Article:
"THE camera to get if you're not shooting weddings for money."4.5 starson by gw400404
Pros: Ultra small and portable, with fast startup and great dual purpose video/still camera design.
Cons: Some minor shake issues. Video is grainy in low light.
Summary: Before laying out big bucks for your new video camera, ask yourself these fundamental questions - what are you planning on using it for, and honestly, how often are you going to watch those videos after they've been shot?
I bought a great Sony mini-DV about 6 years ago when they first hit the market. I paid over $1000 for it, and have probably shot a total of about 24 hours of footage on it - virtually all of it during our vacations.
Let's face it, if you're not a budding Spielberg or shooting peoples weddings for $2500 bucks a pop, how much are you REALLY worried about getting perfect resolution and lighting at your 3 year old's birthday party?
Chances are you are like me - a plain Joe or Jane Average who just wants something handy and convenient to record that special trip or other occasion with - and you'll probably only ever watch it again on that rare occasion that your feeling particularly nostalgic, or the memory of the actual event has dimmed so much you have to dust of the video to relive it.
Home movies were generally pretty boring on super 8 mm, and they're apt to still be boring on 1080p!
I got the new HD2 a week and half ago in advance of our upcoming trip to Europe where we are trekking around for a month and didn't want to be lugging around the old Sony with a half dozen tapes and power supply in tow (the power supply on the Sony is actually bigger than the HD2!!).
First thing I tried was some low-light shooting in HD mode to see how it would fair (after reading that this camera was improved over the poor low-light image quality of the HD1 and HD1a). I played it back through the HDMI on my 46" Sony Bravia XBR3 and was fairly pleased with the results.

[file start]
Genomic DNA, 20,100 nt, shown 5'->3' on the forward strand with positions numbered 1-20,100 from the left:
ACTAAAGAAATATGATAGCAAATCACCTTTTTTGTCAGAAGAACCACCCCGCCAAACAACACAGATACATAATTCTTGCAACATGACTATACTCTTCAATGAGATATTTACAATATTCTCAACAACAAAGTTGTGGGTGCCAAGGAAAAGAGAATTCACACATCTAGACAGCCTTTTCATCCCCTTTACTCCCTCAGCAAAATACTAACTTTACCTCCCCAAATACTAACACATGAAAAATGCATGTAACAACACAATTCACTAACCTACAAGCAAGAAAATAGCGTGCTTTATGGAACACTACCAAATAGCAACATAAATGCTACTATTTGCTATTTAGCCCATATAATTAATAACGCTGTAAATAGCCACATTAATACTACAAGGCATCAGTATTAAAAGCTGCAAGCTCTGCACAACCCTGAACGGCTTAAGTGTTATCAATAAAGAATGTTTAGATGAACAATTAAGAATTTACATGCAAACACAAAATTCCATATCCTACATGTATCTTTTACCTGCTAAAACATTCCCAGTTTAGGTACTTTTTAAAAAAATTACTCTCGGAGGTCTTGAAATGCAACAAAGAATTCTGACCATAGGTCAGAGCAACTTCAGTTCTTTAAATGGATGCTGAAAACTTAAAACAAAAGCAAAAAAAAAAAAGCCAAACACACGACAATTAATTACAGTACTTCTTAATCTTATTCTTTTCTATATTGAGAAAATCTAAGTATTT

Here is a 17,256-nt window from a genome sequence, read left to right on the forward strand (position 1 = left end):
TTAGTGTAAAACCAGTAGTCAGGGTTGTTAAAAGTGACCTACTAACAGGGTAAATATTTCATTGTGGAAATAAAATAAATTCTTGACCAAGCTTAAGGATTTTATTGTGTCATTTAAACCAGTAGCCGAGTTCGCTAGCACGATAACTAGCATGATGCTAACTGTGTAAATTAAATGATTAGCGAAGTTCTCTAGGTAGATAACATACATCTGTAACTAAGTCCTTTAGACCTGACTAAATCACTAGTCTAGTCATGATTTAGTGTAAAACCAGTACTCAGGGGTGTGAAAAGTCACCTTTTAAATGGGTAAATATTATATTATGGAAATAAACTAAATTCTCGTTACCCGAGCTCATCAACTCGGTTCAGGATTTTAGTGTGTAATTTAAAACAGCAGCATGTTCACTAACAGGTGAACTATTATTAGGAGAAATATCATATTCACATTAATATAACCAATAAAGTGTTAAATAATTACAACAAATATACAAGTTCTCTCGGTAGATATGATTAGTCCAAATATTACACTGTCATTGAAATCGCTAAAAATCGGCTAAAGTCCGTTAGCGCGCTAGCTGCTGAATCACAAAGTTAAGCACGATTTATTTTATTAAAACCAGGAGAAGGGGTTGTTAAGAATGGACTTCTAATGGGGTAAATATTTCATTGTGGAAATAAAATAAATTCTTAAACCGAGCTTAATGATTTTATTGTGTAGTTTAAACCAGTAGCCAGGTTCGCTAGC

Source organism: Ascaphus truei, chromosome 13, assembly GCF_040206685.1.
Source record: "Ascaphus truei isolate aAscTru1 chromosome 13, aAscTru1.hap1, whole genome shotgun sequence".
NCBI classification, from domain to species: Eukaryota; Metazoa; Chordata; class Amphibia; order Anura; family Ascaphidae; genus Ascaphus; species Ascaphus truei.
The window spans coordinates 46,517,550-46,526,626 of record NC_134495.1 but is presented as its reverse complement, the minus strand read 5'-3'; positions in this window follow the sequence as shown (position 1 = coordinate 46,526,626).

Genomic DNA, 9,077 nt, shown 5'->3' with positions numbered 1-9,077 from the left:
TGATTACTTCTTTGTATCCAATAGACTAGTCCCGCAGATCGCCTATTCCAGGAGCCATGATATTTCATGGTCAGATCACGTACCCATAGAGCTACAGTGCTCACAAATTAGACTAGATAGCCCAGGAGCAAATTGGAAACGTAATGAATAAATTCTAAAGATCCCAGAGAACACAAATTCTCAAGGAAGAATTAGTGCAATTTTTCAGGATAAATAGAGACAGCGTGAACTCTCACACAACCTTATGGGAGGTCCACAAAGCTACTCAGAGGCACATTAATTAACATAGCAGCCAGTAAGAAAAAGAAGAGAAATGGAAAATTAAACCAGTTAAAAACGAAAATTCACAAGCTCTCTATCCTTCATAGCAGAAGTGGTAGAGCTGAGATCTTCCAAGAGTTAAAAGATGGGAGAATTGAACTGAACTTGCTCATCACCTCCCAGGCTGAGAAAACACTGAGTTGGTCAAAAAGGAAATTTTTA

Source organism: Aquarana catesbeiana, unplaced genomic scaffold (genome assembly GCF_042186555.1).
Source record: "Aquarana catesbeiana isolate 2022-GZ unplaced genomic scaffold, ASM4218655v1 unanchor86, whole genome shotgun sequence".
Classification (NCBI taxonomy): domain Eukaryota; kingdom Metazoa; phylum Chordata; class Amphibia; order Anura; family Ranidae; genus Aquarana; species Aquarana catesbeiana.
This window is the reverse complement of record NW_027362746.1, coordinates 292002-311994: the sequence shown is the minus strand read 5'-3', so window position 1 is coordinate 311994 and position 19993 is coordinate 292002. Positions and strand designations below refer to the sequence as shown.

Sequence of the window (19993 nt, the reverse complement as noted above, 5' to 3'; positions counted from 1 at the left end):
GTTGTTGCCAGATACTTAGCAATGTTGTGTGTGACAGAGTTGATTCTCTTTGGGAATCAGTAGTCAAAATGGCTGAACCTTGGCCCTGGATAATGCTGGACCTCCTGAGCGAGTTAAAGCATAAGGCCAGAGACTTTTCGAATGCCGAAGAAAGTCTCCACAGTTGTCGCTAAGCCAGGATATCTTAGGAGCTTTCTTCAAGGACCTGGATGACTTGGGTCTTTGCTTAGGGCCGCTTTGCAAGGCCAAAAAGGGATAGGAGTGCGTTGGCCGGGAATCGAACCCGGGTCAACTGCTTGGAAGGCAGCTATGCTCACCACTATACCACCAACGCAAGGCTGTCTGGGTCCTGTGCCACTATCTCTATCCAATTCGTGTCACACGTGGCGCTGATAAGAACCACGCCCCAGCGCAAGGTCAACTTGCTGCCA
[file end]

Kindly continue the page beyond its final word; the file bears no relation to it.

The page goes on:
Other than a bit of graininess that one might generally expect in those conditions, I didn't see any major dropouts, flares or fades on panning to get worked up over. I initially didn't use the video light or the High-Sensitivity mode, and the image still turned out fairly good. In fact, more than good enough for the toddler's birthday party!!
Then I tried some outdoor daytime shooting, and the quality was great! The handy HDMI interface straight into the TV is a keen feature, and makes it really easy to see your results in HD right away.
Other than a bit of camera shake from using the zoom button while alternating wide and tight shots, there was no discernable difference from other high-end cameras in the same price range.
Sure, the little joystick swith and the menu aren't always the user-friendliest, but for the great size of this unit coupled with the features and price, I don't think there's any question about it - if you are a casual videographer that wants a light, portable and feature rich video camera that can also take good stills, and you don't want to mess around with tapes, dvd, or media storage transfer issues, then this is definitely THE camera for you. Don't even bother with the Canon, the Panasonic or the Samsung.